I see a lot of this roof. One day this past winter, I decided to make a picture of it. It was daytime but I processed it to give it more of an evening feel.
I’m trying some new concepts with my street photography. The idea of parking yourself on a street corner and waiting to see what happens is certainly not new to street photography (in fact it is about as old as the genre itself), but it’s not something I’ve done often. Usually I have the kids in tow and they are not all that patient (can you blame them?), so I can’t park myself for long.
The other day, I was able to stay in this spot for about 5 minutes and I would just wait for folks to walk by. I was realizing that the light worked particularly well when they would turn their head towards me, but usually they were focused in the direction they were walking. I thought it would be the same with this woman, but she happened to turn her head at almost the last possible moment before disappearing from view. In turn, I was rewarded with this photo that I feel captures the feeling of a fleeting moment, one that will soon be lost forever.
Initially, I was interested in capturing the movement of the man throwing bread crumbs to the gulls, who would in turn catch the crumbs in midair. Later, as I was reviewing photos from the day, I became fascinated by the interplay between the lines that could be drawn between the gulls in the air and the shadows cast on the pavement by the trees just out of the frame.
One of my favorite black and white toning tricks is to pull down the blues so that the sky and water take on a more dramatic look and bump up the overall contrast of the photograph. This really brings out the texture of the clouds in the sky, as opposed to the sky looking like a boring mass of gray paste.
There are many stone bridges along the GW Parkway. The one in the photo above is located near one of my favorite sunset spots, Riverside Park. This vantage is located about halfway down an unofficial trail that leads to a rocky beach along the Potomac River.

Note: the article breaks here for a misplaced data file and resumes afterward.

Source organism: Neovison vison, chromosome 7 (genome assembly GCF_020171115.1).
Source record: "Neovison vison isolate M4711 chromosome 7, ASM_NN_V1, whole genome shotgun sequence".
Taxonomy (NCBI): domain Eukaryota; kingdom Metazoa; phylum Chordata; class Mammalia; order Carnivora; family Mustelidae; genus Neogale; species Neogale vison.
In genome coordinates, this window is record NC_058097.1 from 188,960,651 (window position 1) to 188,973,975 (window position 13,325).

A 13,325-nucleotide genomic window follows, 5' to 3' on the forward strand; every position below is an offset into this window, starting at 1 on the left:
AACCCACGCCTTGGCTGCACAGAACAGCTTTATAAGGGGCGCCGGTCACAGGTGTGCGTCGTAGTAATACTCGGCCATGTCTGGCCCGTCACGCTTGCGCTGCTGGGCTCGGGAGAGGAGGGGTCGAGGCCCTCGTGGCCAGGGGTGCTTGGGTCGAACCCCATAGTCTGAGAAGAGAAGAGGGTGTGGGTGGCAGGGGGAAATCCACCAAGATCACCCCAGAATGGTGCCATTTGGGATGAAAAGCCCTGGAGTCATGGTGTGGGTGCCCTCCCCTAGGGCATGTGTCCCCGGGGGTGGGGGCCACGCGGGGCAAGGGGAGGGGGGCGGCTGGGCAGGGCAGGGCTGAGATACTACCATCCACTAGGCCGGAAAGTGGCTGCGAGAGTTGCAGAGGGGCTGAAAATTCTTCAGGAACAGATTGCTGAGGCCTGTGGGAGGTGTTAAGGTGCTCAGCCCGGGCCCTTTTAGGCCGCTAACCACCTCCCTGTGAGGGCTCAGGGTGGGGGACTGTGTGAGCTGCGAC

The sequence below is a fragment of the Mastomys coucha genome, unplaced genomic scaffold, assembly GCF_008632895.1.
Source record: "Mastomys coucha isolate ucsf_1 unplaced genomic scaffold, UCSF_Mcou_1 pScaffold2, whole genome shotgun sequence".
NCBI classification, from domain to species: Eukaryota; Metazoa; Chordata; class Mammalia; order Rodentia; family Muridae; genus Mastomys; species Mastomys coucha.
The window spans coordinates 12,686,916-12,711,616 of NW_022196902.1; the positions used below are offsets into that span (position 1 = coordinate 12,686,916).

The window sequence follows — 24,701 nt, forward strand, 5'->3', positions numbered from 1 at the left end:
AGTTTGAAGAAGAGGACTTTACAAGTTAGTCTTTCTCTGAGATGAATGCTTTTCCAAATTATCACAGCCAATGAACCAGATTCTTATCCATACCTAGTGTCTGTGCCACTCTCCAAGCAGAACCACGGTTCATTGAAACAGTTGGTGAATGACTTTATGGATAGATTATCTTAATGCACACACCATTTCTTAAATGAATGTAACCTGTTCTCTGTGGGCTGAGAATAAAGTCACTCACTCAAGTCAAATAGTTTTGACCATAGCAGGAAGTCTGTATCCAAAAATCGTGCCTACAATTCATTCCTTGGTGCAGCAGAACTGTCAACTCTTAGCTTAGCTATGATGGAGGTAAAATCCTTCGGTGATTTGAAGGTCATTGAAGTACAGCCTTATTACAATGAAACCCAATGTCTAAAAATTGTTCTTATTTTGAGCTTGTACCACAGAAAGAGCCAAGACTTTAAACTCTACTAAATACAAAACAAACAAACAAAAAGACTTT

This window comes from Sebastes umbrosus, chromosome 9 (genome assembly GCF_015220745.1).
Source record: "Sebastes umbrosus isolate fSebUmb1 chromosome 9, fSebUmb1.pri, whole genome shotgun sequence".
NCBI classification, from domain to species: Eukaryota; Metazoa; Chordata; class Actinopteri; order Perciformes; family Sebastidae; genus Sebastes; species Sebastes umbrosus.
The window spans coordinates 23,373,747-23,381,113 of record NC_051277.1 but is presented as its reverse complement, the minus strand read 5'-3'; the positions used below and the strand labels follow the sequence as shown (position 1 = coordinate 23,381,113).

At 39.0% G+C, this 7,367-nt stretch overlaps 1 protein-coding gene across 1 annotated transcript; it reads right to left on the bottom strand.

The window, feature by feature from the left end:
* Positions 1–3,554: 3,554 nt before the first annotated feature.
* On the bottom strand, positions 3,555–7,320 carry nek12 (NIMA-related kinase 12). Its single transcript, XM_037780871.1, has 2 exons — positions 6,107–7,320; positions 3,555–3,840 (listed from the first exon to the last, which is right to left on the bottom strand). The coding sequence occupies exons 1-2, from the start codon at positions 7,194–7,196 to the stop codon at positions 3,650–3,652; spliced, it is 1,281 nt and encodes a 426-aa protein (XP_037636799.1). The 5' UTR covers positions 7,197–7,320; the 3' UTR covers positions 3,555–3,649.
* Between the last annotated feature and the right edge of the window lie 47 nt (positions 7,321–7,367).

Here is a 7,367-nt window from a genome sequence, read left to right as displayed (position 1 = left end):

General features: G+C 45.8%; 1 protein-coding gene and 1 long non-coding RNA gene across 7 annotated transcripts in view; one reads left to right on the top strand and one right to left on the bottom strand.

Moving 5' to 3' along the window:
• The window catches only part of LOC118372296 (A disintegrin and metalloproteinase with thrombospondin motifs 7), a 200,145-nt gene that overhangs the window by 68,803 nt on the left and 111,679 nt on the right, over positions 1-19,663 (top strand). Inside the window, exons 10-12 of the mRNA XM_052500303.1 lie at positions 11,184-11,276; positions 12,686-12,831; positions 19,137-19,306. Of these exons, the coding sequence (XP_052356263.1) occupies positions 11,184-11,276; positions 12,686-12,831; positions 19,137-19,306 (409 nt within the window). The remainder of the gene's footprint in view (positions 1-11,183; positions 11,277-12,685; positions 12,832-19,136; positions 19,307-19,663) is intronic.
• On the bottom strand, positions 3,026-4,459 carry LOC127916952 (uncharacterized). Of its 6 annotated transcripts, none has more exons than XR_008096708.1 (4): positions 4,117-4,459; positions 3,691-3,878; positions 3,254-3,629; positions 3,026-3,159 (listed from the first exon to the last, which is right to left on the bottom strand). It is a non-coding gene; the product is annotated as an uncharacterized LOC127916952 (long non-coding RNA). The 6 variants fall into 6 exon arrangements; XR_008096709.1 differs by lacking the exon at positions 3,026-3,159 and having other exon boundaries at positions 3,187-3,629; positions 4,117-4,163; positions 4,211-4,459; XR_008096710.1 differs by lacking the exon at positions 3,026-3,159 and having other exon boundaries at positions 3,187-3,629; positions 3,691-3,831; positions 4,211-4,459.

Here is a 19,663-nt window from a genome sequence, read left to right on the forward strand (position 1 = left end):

In order to capture the full range of detail against a backlit sky, I hand-blended three varying exposures together in Photoshop. This is the same idea as shooting HDR (high-dynamic range), but with much greater finesse, control, and, ultimately, a more realistic photograph.
Lights from the dock, restaurants, and boats shimmer in the waters of the Potomac River. An exposure time of six seconds allows them to blur and become colorful patterns against the deep blue of the twilight sky reflected in the water.
Fleeting moments like these are the essence of street photography. They are elusive, but worth the wait when you capture them.
Ever play Myst, that computer game from the 90’s? Yep, the creepy one where you always felt like someone would be behind you even though no one was there. Anyway, this photo reminds me of that game.
This was shot in one of the gazebos that is located at the end of one of the docks out on the Potomac River. Always look around you. Up, down, left, right. And, if you’re playing Myst, behind.
I’ve tried making pictures of this particular performer in the past, but had never come up with something that I liked. He twirls a baton and I’ve tried to capture that action. The main problem is that he’s usually standing in front of a bunch of trash cans, so it’s not the most flattering background.
Yesterday, I realized that what interested me most about him was his face, and to a lesser degree, his hat. So I asked him if he wouldn’t mind me coming in close for a portrait. He speaks very little English (as far as I can tell) so there was a bit of pantomiming on my part to get him to understand what I wanted him to do.
I like this shot the best out of any I’ve taken of him so far, but I’d like to try more in the future. He has a great face, and is quite an interesting character.
The Old Town Waterfront attracts musicians, artists, and street performers of all types. That’s part of the reason why I keep going there with my camera—you never know what you’re going to get.
As a street photographer, there are times you want to remain innocuous, even invisible. When it comes to artists and performers, I often feel that is the wrong approach. If the tables were turned, I know I’d feel uncomfortable working on my craft if I could feel the presence of a photographer lurking around me. So, as is the case with a lot of my photographs of performers, I introduced myself and asked if he wouldn’t mind me taking a few pictures. Unless the person says no (which is rare), it allows me to feel comfortable to shoot many different angles and moments. It also sets the artist at ease knowing that I’m not a total creeper!
Finally, for me, it’s about creating a connection. You never know where these connections may lead, if only to a pleasant exchange between artists.
This is why I try to carry a camera with me whenever possible.
Street photography is often frustrating, but at times opportunities just fall right in your lap. I doubt this girl purposefully parked herself right in front of these umbrellas that perfectly matched her skirt, but I am glad she did it! The sky was also a lovely shade of blue, providing a nice color contrast to the scene.